Derek Gores has a two of his Full Volume series currently hanging at 111 Minna in San Francisco for the Empty Kingdom Art Show that goes from now until July! His art address sexuality, fashion, and culture, check out his interview:
What new techniques have you been experimenting with? How have you been maturing personally? How do you see those two parallel each other? How are they divergent?
As I start to feel too comfortable or in control I inject randomness or blindness into the process. Lately that has included stacking several pages together and cutting or ripping them all at once and using the results. Lots of my art process development is about planning and controlling juuuust enough to be able to squeeze everything I can out of improvisation, and be present in the moment. Probably the same for my ‘personal maturity’ also.
Separately, I’ve been doing lots more wet charcoal drawings. They are my antidote to all the layers of the collage. I go for the fewest charcoal strokes possible I suppose.
Much of your work is about sexuality, whether openly or by degrees, high heels, fashion, nudes. How have you seen the attitude towards sex change throughout your life? Do you think we have regressed sexually in the past years? Can a society be more sexualized in it’s messaging and simultaneously less sexually liberated? And do you think we are?
I can’t speak for All of Society, but I feel that the exploration of beauty, nudity, sex can exist in a healthy and positive manner. Like anything, it can be pursued for good or evil, and I choose the good. This is certainly a fascinating time to be witnessing and involved in the dialogue. It is wonderful that today we have sites like missrepresentation.org, and actors like Jennifer Lawrence and others calling out sexism and objectification of women. My initial attraction to fashion was that I find the photography leans heavily on some of my favorite parts of art history- abstract painters like Franz Kline, Diebenkorn, combined with the sensuality and raw energy of the German/Austrian expressionists Gustav Klimt and Egon Schiele. The combination of angular, harsh shapes setting up the fluid, curvy flesh makes a pretty good run at capturing life in a two dimensional medium.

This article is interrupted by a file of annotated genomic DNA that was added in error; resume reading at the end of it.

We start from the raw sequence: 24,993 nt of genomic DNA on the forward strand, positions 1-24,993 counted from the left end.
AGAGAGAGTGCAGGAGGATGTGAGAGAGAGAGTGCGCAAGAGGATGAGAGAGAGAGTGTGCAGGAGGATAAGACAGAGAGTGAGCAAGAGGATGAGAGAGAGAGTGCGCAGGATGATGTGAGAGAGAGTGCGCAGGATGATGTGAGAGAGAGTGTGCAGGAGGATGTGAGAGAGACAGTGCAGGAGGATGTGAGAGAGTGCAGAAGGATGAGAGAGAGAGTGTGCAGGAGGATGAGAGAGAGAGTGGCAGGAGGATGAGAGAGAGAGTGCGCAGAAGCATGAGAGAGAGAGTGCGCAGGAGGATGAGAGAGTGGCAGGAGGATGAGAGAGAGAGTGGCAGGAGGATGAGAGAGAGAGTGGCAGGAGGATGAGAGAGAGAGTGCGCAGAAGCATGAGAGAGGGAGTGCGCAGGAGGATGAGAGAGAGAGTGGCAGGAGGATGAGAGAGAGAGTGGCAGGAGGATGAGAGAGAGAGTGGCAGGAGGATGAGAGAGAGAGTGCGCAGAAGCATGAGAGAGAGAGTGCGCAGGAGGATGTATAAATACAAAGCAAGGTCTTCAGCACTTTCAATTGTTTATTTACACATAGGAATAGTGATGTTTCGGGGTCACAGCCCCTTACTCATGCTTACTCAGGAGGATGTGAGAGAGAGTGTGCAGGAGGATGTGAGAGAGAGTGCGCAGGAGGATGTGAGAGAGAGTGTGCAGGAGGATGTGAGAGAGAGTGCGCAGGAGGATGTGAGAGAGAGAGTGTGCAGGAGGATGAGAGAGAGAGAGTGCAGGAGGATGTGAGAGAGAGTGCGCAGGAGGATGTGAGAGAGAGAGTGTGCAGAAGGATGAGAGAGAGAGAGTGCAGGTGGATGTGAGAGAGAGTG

I do enjoy some of the sensibilities in the fashion industry- the drama, the expression, the contrasts of forms – and the depiction of strength. I do not support the factions that use under age or malnourished models, or anything fake.
As an artist, what message do you think your work is broadcasting in regards to the body and the ideals surrounding it? Do you think the ideals of your work are different for male and female subjects? How about male and female viewers?
I make art of what I find mysterious for myself, and worth investigating. I tiptoed into this realm when I started several years ago, because I’m well aware that I’m a man and I had no interest in objectifying anyone. But I quickly found a deep and positive response to the artwork. Often I see people who are initially hooked by what seems like familiar beauty, and then they linger at a deeper psychological intensity. Surprisingly it has been men and women equally.
I consider myself a Feminist. I love hearing people talk about the psyche of the subject in the art. A Russian woman recently said to me at an exhibit, while first apologizing that her English made it difficult to express, that, “… the woman is daring us, and strong; also cautious, vulnerable, but craves this moment, coming together, surrounded by chaos.” That sounded perfect to me. I’m very happy that it isn’t a cartoonish, one note feeling. Whether working from life, or from my imagination, I’m after the real and multi-layered moment.